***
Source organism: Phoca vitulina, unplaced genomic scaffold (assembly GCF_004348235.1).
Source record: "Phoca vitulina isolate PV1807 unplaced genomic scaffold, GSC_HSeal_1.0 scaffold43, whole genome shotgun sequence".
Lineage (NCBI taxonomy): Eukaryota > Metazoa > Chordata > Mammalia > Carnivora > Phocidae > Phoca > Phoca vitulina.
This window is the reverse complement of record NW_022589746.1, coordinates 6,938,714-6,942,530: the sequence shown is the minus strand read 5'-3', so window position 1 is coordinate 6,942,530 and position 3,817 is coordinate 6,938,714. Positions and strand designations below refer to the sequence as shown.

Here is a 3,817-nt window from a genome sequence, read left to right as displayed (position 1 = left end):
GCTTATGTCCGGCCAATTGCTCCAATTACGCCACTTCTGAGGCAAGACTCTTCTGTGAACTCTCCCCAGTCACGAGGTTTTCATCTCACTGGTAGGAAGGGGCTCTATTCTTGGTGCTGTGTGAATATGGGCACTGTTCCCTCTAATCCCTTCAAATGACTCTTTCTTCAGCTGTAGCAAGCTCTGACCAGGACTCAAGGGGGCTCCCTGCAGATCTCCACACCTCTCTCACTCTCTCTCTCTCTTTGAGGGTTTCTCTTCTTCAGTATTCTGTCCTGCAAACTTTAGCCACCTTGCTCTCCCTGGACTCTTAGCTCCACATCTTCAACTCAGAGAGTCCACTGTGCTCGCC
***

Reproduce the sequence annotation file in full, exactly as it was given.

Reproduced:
Source organism: Phoca vitulina, unplaced genomic scaffold (assembly GCF_004348235.1).
Source record: "Phoca vitulina isolate PV1807 unplaced genomic scaffold, GSC_HSeal_1.0 scaffold43, whole genome shotgun sequence".
Lineage (NCBI taxonomy): Eukaryota > Metazoa > Chordata > Mammalia > Carnivora > Phocidae > Phoca > Phoca vitulina.
This window is the reverse complement of record NW_022589746.1, coordinates 6,938,714-6,942,530: the sequence shown is the minus strand read 5'-3', so window position 1 is coordinate 6,942,530 and position 3,817 is coordinate 6,938,714. Positions and strand designations below refer to the sequence as shown.

Here is a 3,817-nt window from a genome sequence, read left to right as displayed (position 1 = left end):
GCTTATGTCCGGCCAATTGCTCCAATTACGCCACTTCTGAGGCAAGACTCTTCTGTGAACTCTCCCCAGTCACGAGGTTTTCATCTCACTGGTAGGAAGGGGCTCTATTCTTGGTGCTGTGTGAATATGGGCACTGTTCCCTCTAATCCCTTCAAATGACTCTTTCTTCAGCTGTAGCAAGCTCTGACCAGGACTCAAGGGGGCTCCCTGCAGATCTCCACACCTCTCTCACTCTCTCTCTCTCTTTGAGGGTTTCTCTTCTTCAGTATTCTGTCCTGCAAACTTTAGCCACCTTGCTCTCCCTGGACTCTTAGCTCCACATCTTCAACTCAGAGAGTCCACTGTGCTCGCC